Microsoft and a team of companies and law enforcement groups have disabled — at least temporarily — one of the world’s largest hacking operations, an effort run by Russian-speaking cybercriminals that officials feared could disrupt the presidential election in three weeks.
In recent weeks, the U.S. military has mounted an operation to temporarily disrupt what is described as the world’s largest botnet — one used also to drop ransomware, which officials say is one of the top threats to the 2020 election.
Emotet—a sophisticated Trojan commonly functioning as a downloader or dropper of other malware—resurged in July 2020, after a dormant period that began in February. Since August, CISA and MS-ISAC have seen a significant increase in malicious cyber actors targeting state and local governments with Emotet phishing emails. This increase has rendered Emotet one of the most prevalent ongoing threats.
Cyberattacks that seize control of computers and hold them for ransom are on the rise, with the United States seeing a doubling of so-called “ransomware” attacks over the last three months compared to the previous quarter, according to Check Point Research, a cybersecurity firm.
Two of the U.S. government’s cybercrime bodies, the Federal Bureau of Investigation’s (FBI) Internet Crime Complaint Center and the Cybersecurity and Infrastructure Security Agency (CISA), have issued a warning to voters to help them recognise and avoid spoofed election-related domain names and email accounts during the 2020 election year.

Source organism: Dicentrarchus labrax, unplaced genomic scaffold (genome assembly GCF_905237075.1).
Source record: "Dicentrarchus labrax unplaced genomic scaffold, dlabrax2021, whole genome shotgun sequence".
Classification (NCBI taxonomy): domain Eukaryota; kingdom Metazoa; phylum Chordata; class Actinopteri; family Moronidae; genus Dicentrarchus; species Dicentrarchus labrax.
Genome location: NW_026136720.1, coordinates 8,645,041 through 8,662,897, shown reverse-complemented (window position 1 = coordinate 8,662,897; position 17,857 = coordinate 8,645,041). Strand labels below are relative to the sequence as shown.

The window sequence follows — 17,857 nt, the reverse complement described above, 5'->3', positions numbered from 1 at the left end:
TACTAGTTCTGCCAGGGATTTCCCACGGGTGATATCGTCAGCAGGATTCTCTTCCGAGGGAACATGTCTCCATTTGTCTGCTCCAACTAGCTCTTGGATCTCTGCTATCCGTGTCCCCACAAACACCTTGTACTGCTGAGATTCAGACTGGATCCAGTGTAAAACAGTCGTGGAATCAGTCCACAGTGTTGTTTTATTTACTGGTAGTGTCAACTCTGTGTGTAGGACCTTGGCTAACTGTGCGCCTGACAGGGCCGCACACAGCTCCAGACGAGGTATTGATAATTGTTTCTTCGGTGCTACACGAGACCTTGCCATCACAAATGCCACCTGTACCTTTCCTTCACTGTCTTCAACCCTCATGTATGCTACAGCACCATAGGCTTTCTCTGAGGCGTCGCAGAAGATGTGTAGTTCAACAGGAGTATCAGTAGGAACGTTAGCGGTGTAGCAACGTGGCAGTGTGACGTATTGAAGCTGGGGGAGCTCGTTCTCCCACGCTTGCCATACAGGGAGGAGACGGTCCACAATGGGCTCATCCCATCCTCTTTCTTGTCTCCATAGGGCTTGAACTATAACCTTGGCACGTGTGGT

Hackers are freezing information and demanding ransom. Who is behind this, and what can be done?
This October marks the European Union’s 8th European Cybersecurity Month (ECSM), promoting online security among EU citizens. The annual cybersecurity awareness campaign is coordinated by the European Union Agency for Cybersecurity (ENISA) and the European Commission, and supported by the Member States and more than 300 partners from across industries.
GIFCT may be the most important acronym you’ve never heard of, and it is posed to change the way the internet is governed in radical ways.
[news release] Tuesday, a coalition of law enforcement agencies across the world announced the results of a coordinated operation known as DisrupTor which targeted vendors and buyers of illicit goods on the dark web.
IT experts investigating a cyberattack that paralyzed computer systems at a major hospital in western Germany say one of the trails they are following leads to Russia, German media reported Tuesday.